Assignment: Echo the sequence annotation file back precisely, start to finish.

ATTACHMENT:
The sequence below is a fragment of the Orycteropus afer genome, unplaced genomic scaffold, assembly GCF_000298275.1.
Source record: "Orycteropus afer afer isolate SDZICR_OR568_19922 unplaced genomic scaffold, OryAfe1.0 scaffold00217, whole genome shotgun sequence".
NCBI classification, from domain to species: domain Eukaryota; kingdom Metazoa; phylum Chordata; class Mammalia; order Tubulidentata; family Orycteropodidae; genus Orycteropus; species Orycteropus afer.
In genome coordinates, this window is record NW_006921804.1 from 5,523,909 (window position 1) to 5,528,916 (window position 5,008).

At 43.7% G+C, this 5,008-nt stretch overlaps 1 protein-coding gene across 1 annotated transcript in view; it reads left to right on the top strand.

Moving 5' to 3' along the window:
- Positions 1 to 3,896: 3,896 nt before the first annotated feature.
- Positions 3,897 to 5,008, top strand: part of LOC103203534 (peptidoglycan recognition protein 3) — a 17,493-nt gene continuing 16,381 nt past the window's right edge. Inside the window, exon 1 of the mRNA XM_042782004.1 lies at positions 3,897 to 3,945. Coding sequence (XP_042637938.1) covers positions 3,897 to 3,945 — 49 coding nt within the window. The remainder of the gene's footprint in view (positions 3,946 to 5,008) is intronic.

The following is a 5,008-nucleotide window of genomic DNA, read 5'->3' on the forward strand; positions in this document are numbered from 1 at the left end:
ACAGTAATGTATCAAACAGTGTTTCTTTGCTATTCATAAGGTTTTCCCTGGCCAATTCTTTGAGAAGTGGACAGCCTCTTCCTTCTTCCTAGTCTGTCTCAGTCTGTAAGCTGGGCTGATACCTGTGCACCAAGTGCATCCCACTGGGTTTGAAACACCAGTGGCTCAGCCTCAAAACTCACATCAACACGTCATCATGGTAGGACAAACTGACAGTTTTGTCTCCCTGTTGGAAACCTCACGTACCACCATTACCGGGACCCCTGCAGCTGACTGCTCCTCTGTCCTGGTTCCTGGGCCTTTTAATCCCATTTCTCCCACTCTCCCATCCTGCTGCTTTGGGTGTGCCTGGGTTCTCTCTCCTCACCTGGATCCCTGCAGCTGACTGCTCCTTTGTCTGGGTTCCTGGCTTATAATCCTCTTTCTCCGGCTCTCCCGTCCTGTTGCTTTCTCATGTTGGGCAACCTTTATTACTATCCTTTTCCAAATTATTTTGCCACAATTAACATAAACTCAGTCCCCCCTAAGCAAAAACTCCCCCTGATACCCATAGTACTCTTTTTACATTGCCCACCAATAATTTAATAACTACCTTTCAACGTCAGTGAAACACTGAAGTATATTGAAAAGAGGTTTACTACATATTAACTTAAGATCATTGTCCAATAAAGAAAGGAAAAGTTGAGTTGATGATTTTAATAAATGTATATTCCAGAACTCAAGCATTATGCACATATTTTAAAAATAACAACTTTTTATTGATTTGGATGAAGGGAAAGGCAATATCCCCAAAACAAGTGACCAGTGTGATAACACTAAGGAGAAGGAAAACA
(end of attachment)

The sequence below is a fragment of the Orycteropus afer genome, unplaced genomic scaffold, assembly GCF_000298275.1.
Source record: "Orycteropus afer afer isolate SDZICR_OR568_19922 unplaced genomic scaffold, OryAfe1.0 scaffold00217, whole genome shotgun sequence".
NCBI classification, from domain to species: domain Eukaryota; kingdom Metazoa; phylum Chordata; class Mammalia; order Tubulidentata; family Orycteropodidae; genus Orycteropus; species Orycteropus afer.
In genome coordinates, this window is record NW_006921804.1 from 5,523,909 (window position 1) to 5,528,916 (window position 5,008).

At 43.7% G+C, this 5,008-nt stretch overlaps 1 protein-coding gene across 1 annotated transcript in view; it reads left to right on the top strand.

Moving 5' to 3' along the window:
- Positions 1 to 3,896: 3,896 nt before the first annotated feature.
- Positions 3,897 to 5,008, top strand: part of LOC103203534 (peptidoglycan recognition protein 3) — a 17,493-nt gene continuing 16,381 nt past the window's right edge. Inside the window, exon 1 of the mRNA XM_042782004.1 lies at positions 3,897 to 3,945. Coding sequence (XP_042637938.1) covers positions 3,897 to 3,945 — 49 coding nt within the window. The remainder of the gene's footprint in view (positions 3,946 to 5,008) is intronic.

The following is a 5,008-nucleotide window of genomic DNA, read 5'->3' on the forward strand; positions in this document are numbered from 1 at the left end:
ACAGTAATGTATCAAACAGTGTTTCTTTGCTATTCATAAGGTTTTCCCTGGCCAATTCTTTGAGAAGTGGACAGCCTCTTCCTTCTTCCTAGTCTGTCTCAGTCTGTAAGCTGGGCTGATACCTGTGCACCAAGTGCATCCCACTGGGTTTGAAACACCAGTGGCTCAGCCTCAAAACTCACATCAACACGTCATCATGGTAGGACAAACTGACAGTTTTGTCTCCCTGTTGGAAACCTCACGTACCACCATTACCGGGACCCCTGCAGCTGACTGCTCCTCTGTCCTGGTTCCTGGGCCTTTTAATCCCATTTCTCCCACTCTCCCATCCTGCTGCTTTGGGTGTGCCTGGGTTCTCTCTCCTCACCTGGATCCCTGCAGCTGACTGCTCCTTTGTCTGGGTTCCTGGCTTATAATCCTCTTTCTCCGGCTCTCCCGTCCTGTTGCTTTCTCATGTTGGGCAACCTTTATTACTATCCTTTTCCAAATTATTTTGCCACAATTAACATAAACTCAGTCCCCCCTAAGCAAAAACTCCCCCTGATACCCATAGTACTCTTTTTACATTGCCCACCAATAATTTAATAACTACCTTTCAACGTCAGTGAAACACTGAAGTATATTGAAAAGAGGTTTACTACATATTAACTTAAGATCATTGTCCAATAAAGAAAGGAAAAGTTGAGTTGATGATTTTAATAAATGTATATTCCAGAACTCAAGCATTATGCACATATTTTAAAAATAACAACTTTTTATTGATTTGGATGAAGGGAAAGGCAATATCCCCAAAACAAGTGACCAGTGTGATAACACTAAGGAGAAGGAAAACA